O's send Ubaldo Jimenez to DL, recall Kevin Gausman in flurry of moves
On Friday, the Orioles placed Ubaldo Jimenez on the disabled list due to an ankle sprain, a move that conveniently mothballed the team's highest-paid but least effective starter while opening up a spot for rookie Kevin Gausman. It also allowed general manager Dan Duquette to continue a roster juggling act designed to give manager Buck Showalter and the AL-East leading O’s (51-41 coming into Saturday) a tactical advantage.
Signed to a four-year, $50 million deal in February, Jimenez is one of three Orioles starters who has yet to miss a turn this season. Even so, the 30-year-old righty has been every bit as erratic as the team might have feared given his previous three seasons. Out of whack mechanically, his 60 walks lead the American League, and his rate of 5.4 per nine is a career high and 1.3 per nine above his already uncomfortably high career rate -- the seventh-highest of the past 20 years (1,200 inning minimum).
His 1.47 strikeout-to-walk ratio is a career worst, and 0.04 lower than in 2012 when he lost 17 games and was rocked for a 5.40 ERA. This year, his ERA is 4.52. His 28 percent quality start rate is the lowest among any Oriole with at least six starts, and the lowest rate of any AL pitcher qualified for the ERA title (one inning per team game).sprained his right ankle -- the same one he sprained in late 2012. Given the swelling and his scheduled turn in the rotation on Sunday, the choice to put him on the disabled list was apparently a no-brainer.
Effectively, it's also one that allows the team to continue using a six-man rotation, something that's been going on for the past five weeks, aided by Duquette's use of minor league options (a requirement to move a player who’s on the 40-man roster between the minors and majors) as well as the DL, where Miguel Gonzalez and Bud Norris have both served stints.
At the center of this strategy is Gausman, a 23-year-old rookie who has emerged as the team's most effective starter since being recalled on June 7, and who is scheduled to start against the Yankees in Jimenez' place. Here's a quick snapshot of the rotation in that span:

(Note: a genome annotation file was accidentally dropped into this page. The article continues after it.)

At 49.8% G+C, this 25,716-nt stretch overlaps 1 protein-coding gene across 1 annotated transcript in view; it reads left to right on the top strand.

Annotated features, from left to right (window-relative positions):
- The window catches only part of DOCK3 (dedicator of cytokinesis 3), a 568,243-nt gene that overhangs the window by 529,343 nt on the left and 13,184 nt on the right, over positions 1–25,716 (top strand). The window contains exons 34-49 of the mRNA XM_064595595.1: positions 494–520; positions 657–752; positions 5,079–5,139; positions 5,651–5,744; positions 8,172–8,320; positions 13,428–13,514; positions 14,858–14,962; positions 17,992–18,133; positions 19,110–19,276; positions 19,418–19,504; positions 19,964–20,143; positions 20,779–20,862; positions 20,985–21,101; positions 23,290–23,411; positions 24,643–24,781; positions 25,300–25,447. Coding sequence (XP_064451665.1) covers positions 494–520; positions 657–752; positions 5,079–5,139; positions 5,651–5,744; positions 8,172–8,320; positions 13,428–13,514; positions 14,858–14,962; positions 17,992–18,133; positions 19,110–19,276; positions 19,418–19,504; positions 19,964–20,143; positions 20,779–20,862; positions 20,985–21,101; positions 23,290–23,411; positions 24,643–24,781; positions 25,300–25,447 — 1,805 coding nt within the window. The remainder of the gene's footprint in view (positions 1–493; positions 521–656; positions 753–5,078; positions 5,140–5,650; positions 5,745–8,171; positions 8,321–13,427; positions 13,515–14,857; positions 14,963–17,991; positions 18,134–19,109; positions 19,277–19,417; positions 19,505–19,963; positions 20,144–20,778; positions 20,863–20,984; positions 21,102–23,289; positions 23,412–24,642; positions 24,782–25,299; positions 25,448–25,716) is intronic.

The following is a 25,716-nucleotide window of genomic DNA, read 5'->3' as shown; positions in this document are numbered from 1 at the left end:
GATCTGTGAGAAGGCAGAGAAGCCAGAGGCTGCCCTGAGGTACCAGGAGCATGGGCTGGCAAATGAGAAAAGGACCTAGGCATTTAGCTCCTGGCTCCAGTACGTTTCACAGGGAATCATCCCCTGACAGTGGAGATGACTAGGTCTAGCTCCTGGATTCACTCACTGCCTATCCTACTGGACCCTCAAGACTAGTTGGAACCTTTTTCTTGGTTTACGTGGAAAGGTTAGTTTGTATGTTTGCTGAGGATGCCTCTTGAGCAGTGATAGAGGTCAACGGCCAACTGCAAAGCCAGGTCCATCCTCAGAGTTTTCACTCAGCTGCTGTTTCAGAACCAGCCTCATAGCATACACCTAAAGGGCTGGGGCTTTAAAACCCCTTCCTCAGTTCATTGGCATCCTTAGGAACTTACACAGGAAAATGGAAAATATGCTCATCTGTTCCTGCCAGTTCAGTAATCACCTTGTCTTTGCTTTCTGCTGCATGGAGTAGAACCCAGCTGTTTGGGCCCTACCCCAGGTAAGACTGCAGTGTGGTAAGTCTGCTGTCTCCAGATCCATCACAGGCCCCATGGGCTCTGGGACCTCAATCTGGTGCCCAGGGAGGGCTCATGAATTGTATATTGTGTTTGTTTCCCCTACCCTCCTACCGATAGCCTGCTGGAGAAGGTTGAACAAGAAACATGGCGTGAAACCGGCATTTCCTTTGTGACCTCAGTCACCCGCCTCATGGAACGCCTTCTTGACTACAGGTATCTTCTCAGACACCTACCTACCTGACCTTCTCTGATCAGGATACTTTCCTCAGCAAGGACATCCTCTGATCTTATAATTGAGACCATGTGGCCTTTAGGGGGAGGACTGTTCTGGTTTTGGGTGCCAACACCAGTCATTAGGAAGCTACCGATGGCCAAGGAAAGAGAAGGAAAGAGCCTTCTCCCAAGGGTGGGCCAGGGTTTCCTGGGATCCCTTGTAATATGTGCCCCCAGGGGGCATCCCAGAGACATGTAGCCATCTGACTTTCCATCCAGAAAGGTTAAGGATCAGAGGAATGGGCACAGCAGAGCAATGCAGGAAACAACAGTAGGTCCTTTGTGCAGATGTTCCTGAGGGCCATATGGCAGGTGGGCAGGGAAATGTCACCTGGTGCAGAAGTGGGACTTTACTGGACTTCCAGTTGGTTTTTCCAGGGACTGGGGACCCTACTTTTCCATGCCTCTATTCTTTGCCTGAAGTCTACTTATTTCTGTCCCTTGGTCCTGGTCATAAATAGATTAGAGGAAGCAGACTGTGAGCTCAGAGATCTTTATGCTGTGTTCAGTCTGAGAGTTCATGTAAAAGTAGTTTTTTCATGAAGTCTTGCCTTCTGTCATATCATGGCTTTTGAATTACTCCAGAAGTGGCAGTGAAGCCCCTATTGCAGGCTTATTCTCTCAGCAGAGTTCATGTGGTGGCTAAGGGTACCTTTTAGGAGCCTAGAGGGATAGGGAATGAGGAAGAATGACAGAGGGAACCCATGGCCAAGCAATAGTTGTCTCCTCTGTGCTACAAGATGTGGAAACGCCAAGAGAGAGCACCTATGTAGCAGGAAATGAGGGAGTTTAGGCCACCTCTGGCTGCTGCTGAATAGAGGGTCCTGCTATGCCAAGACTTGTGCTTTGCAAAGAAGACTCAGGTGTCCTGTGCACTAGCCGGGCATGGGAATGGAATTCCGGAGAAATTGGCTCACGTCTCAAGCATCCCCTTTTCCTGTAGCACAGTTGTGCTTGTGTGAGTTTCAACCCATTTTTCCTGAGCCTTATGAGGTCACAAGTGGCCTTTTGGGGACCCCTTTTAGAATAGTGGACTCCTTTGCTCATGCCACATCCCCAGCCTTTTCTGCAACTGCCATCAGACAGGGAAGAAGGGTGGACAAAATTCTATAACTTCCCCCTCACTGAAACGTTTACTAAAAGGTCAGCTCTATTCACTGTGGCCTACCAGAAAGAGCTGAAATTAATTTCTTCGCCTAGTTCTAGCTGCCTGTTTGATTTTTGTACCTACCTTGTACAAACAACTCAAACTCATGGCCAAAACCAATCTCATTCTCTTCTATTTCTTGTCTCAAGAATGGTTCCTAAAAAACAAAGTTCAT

The strategy has paid dividends. Coming into Saturday, the Orioles had gone 21-12 for the league's second-best record during that timeframe, climbing from third in the AL East, 6 1/2 games back of the Blue Jays to first, three games up on Toronto, which at the same time has gone into an 11-21 tailspin.
For as well as Gausman has pitched -- allowing no more than one run in four of those five starts -- he hasn't been allowed to stay in one place for very long. Because he threw only 129 2/3 innings last year between the minors and majors (47 2/3 for the Orioles), the team is attempting to keep his workload in check so that they don't have to resort to a Stephen Strasburg-type shutdown later in the year while contending for a postseason berth.
Thus, he's been optioned to the minors three times in that span. He took a one-inning start for Triple-A Norfolk on June 23 and a two-inning one for Low-A Aberdeen on July 2, and was set for another (presumably short) outing on Sunday before Jimenez went down. He's thrown 45 1/3 innings in the minors and 33 1/3 in the majors (he made a spot start back in May) for a total of 88 2/3 innings.
The option moves have nothing to do with performance and everything to do with lengthening Showalter's bullpen and bench for the team's final four games of the first half against the Nationals and Yankees; Norris (3.96 ERA) and Gonzalez (4.04) have the lowest ERAs of any of the team's starters besides Gausman (3.56). The two pitchers will be eligible to return on July 20 and 22, respectively, slotting back into the rotation without missing a turn thanks to the forthcoming All-Star break. Jimenez will be eligible to return on July 26.
This isn't the first time Duquette has tried this tactic. In fact, it's been part of the team's reemergence as contenders over the last three seasons, with Showalter able to call upon the hot hand while breaking in some of the team's homegrown prospects, albeit unevenly. In 2012, when the Orioles won 93 games and a Wild Card berth, Chen was the only one of the team's pitchers to make more than 20 starts; seven pitchers made between 11 and 20 starts, six of whom were optioned at some point during the season.
Tillman (33 starts) and Gonzalez (28 starts) were the only Orioles with more than 23 starts last year when the Orioles won 85 games; eight had between five and 23, five of whom were optioned at some point. Though it’s fair to wonder about the severity of some of the minor injuries that have befallen Baltimore starters during that time, the option-based juggling is well within MLB’s rules, and Duquette and the Orioles have been smart to take advantage of them.